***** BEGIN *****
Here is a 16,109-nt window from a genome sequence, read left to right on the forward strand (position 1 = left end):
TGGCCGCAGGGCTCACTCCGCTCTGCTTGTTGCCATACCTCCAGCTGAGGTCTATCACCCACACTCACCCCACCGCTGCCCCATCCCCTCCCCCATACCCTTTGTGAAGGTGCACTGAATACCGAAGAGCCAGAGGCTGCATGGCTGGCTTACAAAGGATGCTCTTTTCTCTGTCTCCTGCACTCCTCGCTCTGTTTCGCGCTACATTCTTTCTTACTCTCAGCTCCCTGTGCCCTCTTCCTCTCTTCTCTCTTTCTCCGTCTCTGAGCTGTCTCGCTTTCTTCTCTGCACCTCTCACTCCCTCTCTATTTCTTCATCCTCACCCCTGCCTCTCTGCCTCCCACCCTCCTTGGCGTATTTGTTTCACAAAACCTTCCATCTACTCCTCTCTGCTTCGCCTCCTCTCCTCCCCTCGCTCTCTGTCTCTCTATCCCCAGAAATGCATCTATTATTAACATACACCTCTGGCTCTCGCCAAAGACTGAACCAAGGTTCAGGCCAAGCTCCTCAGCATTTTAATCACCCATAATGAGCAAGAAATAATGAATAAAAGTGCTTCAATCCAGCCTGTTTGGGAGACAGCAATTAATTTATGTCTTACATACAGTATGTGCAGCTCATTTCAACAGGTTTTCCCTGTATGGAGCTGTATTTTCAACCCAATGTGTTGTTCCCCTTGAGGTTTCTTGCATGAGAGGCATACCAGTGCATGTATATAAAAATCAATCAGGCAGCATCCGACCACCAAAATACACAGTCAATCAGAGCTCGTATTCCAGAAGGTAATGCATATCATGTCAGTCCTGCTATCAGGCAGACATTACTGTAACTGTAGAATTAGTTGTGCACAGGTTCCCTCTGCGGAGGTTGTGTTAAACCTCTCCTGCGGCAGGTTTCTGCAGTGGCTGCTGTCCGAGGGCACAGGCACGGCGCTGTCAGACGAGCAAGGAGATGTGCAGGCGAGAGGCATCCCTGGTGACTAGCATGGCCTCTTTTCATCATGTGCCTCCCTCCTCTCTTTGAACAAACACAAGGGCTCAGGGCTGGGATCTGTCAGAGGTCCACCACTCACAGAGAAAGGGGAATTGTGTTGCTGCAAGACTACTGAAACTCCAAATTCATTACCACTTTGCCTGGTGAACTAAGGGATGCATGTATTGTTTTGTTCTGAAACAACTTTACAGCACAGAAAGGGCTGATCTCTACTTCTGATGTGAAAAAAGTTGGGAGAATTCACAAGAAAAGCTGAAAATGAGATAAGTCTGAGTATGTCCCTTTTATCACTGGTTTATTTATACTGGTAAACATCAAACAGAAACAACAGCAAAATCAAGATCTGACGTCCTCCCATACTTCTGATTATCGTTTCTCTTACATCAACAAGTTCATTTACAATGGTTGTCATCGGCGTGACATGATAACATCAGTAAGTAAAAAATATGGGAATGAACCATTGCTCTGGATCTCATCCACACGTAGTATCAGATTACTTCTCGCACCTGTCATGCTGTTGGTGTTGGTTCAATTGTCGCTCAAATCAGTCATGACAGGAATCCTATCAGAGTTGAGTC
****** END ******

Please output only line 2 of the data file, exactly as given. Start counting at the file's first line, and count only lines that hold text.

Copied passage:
TGGCCGCAGGGCTCACTCCGCTCTGCTTGTTGCCATACCTCCAGCTGAGGTCTATCACCCACACTCACCCCACCGCTGCCCCATCCCCTCCCCCATACCCTTTGTGAAGGTGCACTGAATACCGAAGAGCCAGAGGCTGCATGGCTGGCTTACAAAGGATGCTCTTTTCTCTGTCTCCTGCACTCCTCGCTCTGTTTCGCGCTACATTCTTTCTTACTCTCAGCTCCCTGTGCCCTCTTCCTCTCTTCTCTCTTTCTCCGTCTCTGAGCTGTCTCGCTTTCTTCTCTGCACCTCTCACTCCCTCTCTATTTCTTCATCCTCACCCCTGCCTCTCTGCCTCCCACCCTCCTTGGCGTATTTGTTTCACAAAACCTTCCATCTACTCCTCTCTGCTTCGCCTCCTCTCCTCCCCTCGCTCTCTGTCTCTCTATCCCCAGAAATGCATCTATTATTAACATACACCTCTGGCTCTCGCCAAAGACTGAACCAAGGTTCAGGCCAAGCTCCTCAGCATTTTAATCACCCATAATGAGCAAGAAATAATGAATAAAAGTGCTTCAATCCAGCCTGTTTGGGAGACAGCAATTAATTTATGTCTTACATACAGTATGTGCAGCTCATTTCAACAGGTTTTCCCTGTATGGAGCTGTATTTTCAACCCAATGTGTTGTTCCCCTTGAGGTTTCTTGCATGAGAGGCATACCAGTGCATGTATATAAAAATCAATCAGGCAGCATCCGACCACCAAAATACACAGTCAATCAGAGCTCGTATTCCAGAAGGTAATGCATATCATGTCAGTCCTGCTATCAGGCAGACATTACTGTAACTGTAGAATTAGTTGTGCACAGGTTCCCTCTGCGGAGGTTGTGTTAAACCTCTCCTGCGGCAGGTTTCTGCAGTGGCTGCTGTCCGAGGGCACAGGCACGGCGCTGTCAGACGAGCAAGGAGATGTGCAGGCGAGAGGCATCCCTGGTGACTAGCATGGCCTCTTTTCATCATGTGCCTCCCTCCTCTCTTTGAACAAACACAAGGGCTCAGGGCTGGGATCTGTCAGAGGTCCACCACTCACAGAGAAAGGGGAATTGTGTTGCTGCAAGACTACTGAAACTCCAAATTCATTACCACTTTGCCTGGTGAACTAAGGGATGCATGTATTGTTTTGTTCTGAAACAACTTTACAGCACAGAAAGGGCTGATCTCTACTTCTGATGTGAAAAAAGTTGGGAGAATTCACAAGAAAAGCTGAAAATGAGATAAGTCTGAGTATGTCCCTTTTATCACTGGTTTATTTATACTGGTAAACATCAAACAGAAACAACAGCAAAATCAAGATCTGACGTCCTCCCATACTTCTGATTATCGTTTCTCTTACATCAACAAGTTCATTTACAATGGTTGTCATCGGCGTGACATGATAACATCAGTAAGTAAAAAATATGGGAATGAACCATTGCTCTGGATCTCATCCACACGTAGTATCAGATTACTTCTCGCACCTGTCATGCTGTTGGTGTTGGTTCAATTGTCGCTCAAATCAGTCATGACAGGAATCCTATCAGAGTTGAGTC